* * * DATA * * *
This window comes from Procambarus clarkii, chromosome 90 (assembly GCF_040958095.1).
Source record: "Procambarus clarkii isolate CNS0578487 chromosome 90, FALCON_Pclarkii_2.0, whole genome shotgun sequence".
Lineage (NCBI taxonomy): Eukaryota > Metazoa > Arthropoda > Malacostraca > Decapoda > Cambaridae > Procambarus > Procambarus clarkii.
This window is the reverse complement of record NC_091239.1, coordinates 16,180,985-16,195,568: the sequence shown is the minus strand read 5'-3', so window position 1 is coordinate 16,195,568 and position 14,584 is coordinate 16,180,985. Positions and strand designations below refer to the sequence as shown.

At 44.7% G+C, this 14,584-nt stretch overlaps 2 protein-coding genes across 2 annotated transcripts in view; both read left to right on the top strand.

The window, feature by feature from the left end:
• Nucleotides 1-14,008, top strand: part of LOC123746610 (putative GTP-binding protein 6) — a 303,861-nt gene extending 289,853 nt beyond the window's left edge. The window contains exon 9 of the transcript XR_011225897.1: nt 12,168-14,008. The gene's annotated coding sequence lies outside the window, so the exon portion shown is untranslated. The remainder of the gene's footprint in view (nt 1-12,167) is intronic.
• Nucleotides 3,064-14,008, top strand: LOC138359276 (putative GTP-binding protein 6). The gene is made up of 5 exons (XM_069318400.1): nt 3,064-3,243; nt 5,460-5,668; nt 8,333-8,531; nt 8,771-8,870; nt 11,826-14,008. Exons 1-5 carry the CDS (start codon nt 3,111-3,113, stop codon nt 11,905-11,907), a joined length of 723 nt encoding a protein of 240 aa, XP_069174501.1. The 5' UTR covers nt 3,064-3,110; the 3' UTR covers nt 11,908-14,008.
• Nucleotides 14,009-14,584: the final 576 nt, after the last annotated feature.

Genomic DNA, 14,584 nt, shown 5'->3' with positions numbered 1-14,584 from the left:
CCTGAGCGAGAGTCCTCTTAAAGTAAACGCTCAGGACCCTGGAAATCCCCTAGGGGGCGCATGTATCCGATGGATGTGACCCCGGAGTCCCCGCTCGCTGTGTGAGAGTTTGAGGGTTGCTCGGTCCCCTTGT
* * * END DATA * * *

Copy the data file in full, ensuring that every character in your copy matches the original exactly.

This window comes from Procambarus clarkii, chromosome 90 (assembly GCF_040958095.1).
Source record: "Procambarus clarkii isolate CNS0578487 chromosome 90, FALCON_Pclarkii_2.0, whole genome shotgun sequence".
Lineage (NCBI taxonomy): Eukaryota > Metazoa > Arthropoda > Malacostraca > Decapoda > Cambaridae > Procambarus > Procambarus clarkii.
This window is the reverse complement of record NC_091239.1, coordinates 16,180,985-16,195,568: the sequence shown is the minus strand read 5'-3', so window position 1 is coordinate 16,195,568 and position 14,584 is coordinate 16,180,985. Positions and strand designations below refer to the sequence as shown.

At 44.7% G+C, this 14,584-nt stretch overlaps 2 protein-coding genes across 2 annotated transcripts in view; both read left to right on the top strand.

The window, feature by feature from the left end:
• Nucleotides 1-14,008, top strand: part of LOC123746610 (putative GTP-binding protein 6) — a 303,861-nt gene extending 289,853 nt beyond the window's left edge. The window contains exon 9 of the transcript XR_011225897.1: nt 12,168-14,008. The gene's annotated coding sequence lies outside the window, so the exon portion shown is untranslated. The remainder of the gene's footprint in view (nt 1-12,167) is intronic.
• Nucleotides 3,064-14,008, top strand: LOC138359276 (putative GTP-binding protein 6). The gene is made up of 5 exons (XM_069318400.1): nt 3,064-3,243; nt 5,460-5,668; nt 8,333-8,531; nt 8,771-8,870; nt 11,826-14,008. Exons 1-5 carry the CDS (start codon nt 3,111-3,113, stop codon nt 11,905-11,907), a joined length of 723 nt encoding a protein of 240 aa, XP_069174501.1. The 5' UTR covers nt 3,064-3,110; the 3' UTR covers nt 11,908-14,008.
• Nucleotides 14,009-14,584: the final 576 nt, after the last annotated feature.

Genomic DNA, 14,584 nt, shown 5'->3' with positions numbered 1-14,584 from the left:
CCTGAGCGAGAGTCCTCTTAAAGTAAACGCTCAGGACCCTGGAAATCCCCTAGGGGGCGCATGTATCCGATGGATGTGACCCCGGAGTCCCCGCTCGCTGTGTGAGAGTTTGAGGGTTGCTCGGTCCCCTTGT